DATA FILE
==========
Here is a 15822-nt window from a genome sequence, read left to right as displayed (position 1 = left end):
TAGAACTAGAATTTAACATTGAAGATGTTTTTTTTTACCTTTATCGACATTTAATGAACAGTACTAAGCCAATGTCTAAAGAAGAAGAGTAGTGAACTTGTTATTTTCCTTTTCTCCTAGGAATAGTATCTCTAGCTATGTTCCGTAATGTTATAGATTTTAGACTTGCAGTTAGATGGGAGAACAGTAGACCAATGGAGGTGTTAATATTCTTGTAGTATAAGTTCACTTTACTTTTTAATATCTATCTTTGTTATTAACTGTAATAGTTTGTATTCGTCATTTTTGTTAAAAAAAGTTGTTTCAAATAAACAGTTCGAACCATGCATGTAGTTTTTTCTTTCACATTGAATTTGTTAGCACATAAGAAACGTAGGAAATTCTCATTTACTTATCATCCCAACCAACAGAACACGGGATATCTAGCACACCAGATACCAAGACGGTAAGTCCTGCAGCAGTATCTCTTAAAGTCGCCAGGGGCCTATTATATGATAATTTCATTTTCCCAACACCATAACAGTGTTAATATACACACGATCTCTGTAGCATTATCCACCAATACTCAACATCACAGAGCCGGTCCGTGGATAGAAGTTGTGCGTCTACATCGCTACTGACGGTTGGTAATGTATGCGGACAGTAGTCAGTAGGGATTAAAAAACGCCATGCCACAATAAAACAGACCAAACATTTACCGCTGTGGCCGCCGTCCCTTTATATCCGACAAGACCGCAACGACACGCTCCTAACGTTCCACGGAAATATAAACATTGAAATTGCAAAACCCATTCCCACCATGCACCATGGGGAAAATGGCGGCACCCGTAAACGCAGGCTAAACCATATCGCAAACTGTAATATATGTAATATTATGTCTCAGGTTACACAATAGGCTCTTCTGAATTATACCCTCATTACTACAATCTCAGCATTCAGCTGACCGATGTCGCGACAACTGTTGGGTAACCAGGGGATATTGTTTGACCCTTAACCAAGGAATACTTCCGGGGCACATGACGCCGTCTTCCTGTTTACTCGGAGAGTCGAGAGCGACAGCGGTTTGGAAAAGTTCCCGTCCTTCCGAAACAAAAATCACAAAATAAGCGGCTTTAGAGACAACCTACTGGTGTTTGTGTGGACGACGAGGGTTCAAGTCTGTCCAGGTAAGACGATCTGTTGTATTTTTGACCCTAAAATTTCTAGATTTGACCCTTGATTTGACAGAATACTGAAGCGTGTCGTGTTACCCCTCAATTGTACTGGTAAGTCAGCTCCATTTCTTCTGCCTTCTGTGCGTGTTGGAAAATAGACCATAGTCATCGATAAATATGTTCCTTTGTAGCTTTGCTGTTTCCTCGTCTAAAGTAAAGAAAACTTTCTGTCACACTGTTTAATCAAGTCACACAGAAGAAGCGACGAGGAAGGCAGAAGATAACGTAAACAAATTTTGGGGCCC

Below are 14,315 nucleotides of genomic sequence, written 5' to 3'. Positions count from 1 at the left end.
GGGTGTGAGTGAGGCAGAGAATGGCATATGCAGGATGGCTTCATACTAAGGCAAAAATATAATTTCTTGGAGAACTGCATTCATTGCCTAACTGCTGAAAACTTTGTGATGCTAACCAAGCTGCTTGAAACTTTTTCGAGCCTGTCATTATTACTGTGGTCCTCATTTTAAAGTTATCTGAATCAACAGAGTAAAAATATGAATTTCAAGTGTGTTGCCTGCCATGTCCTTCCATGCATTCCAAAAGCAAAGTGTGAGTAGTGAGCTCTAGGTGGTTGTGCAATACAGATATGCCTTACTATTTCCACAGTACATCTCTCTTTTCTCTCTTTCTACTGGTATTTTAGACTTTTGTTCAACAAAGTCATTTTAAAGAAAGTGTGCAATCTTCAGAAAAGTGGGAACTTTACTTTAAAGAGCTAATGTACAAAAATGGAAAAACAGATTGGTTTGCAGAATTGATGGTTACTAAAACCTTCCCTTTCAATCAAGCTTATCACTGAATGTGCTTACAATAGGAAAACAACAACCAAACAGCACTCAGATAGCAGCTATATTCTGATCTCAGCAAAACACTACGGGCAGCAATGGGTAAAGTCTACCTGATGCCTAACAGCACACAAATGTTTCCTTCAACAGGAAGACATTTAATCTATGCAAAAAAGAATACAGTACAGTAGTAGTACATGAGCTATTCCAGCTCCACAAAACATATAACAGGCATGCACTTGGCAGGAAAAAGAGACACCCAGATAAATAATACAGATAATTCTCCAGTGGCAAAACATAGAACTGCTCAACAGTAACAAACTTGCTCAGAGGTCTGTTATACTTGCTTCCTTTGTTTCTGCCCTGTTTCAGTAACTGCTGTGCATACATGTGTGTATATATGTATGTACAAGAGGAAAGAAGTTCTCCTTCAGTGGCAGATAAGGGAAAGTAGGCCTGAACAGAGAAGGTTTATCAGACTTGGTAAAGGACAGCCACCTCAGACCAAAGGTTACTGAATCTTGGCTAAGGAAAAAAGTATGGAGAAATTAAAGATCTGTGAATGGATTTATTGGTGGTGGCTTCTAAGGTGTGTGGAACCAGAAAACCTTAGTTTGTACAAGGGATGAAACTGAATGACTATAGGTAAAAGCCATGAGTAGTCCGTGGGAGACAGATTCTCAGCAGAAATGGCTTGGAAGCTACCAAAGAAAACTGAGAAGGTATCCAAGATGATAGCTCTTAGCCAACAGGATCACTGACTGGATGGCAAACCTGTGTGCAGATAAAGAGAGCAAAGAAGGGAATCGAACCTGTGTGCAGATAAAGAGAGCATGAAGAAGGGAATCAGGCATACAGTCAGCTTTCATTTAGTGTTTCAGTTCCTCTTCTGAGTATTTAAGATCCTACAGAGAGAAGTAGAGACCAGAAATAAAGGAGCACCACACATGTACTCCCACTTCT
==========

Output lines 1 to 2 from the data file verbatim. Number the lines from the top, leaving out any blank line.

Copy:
Here is a 15822-nt window from a genome sequence, read left to right as displayed (position 1 = left end):
TAGAACTAGAATTTAACATTGAAGATGTTTTTTTTTACCTTTATCGACATTTAATGAACAGTACTAAGCCAATGTCTAAAGAAGAAGAGTAGTGAACTTGTTATTTTCCTTTTCTCCTAGGAATAGTATCTCTAGCTATGTTCCGTAATGTTATAGATTTTAGACTTGCAGTTAGATGGGAGAACAGTAGACCAATGGAGGTGTTAATATTCTTGTAGTATAAGTTCACTTTACTTTTTAATATCTATCTTTGTTATTAACTGTAATAGTTTGTATTCGTCATTTTTGTTAAAAAAAGTTGTTTCAAATAAACAGTTCGAACCATGCATGTAGTTTTTTCTTTCACATTGAATTTGTTAGCACATAAGAAACGTAGGAAATTCTCATTTACTTATCATCCCAACCAACAGAACACGGGATATCTAGCACACCAGATACCAAGACGGTAAGTCCTGCAGCAGTATCTCTTAAAGTCGCCAGGGGCCTATTATATGATAATTTCATTTTCCCAACACCATAACAGTGTTAATATACACACGATCTCTGTAGCATTATCCACCAATACTCAACATCACAGAGCCGGTCCGTGGATAGAAGTTGTGCGTCTACATCGCTACTGACGGTTGGTAATGTATGCGGACAGTAGTCAGTAGGGATTAAAAAACGCCATGCCACAATAAAACAGACCAAACATTTACCGCTGTGGCCGCCGTCCCTTTATATCCGACAAGACCGCAACGACACGCTCCTAACGTTCCACGGAAATATAAACATTGAAATTGCAAAACCCATTCCCACCATGCACCATGGGGAAAATGGCGGCACCCGTAAACGCAGGCTAAACCATATCGCAAACTGTAATATATGTAATATTATGTCTCAGGTTACACAATAGGCTCTTCTGAATTATACCCTCATTACTACAATCTCAGCATTCAGCTGACCGATGTCGCGACAACTGTTGGGTAACCAGGGGATATTGTTTGACCCTTAACCAAGGAATACTTCCGGGGCACATGACGCCGTCTTCCTGTTTACTCGGAGAGTCGAGAGCGACAGCGGTTTGGAAAAGTTCCCGTCCTTCCGAAACAAAAATCACAAAATAAGCGGCTTTAGAGACAACCTACTGGTGTTTGTGTGGACGACGAGGGTTCAAGTCTGTCCAGGTAAGACGATCTGTTGTATTTTTGACCCTAAAATTTCTAGATTTGACCCTTGATTTGACAGAATACTGAAGCGTGTCGTGTTACCCCTCAATTGTACTGGTAAGTCAGCTCCATTTCTTCTGCCTTCTGTGCGTGTTGGAAAATAGACCATAGTCATCGATAAATATGTTCCTTTGTAGCTTTGCTGTTTCCTCGTCTAAAGTAAAGAAAACTTTCTGTCACACTGTTTAATCAAGTCACACAGAAGAAGCGACGAGGAAGGCAGAAGATAACGTAAACAAATTTTGGGGCCC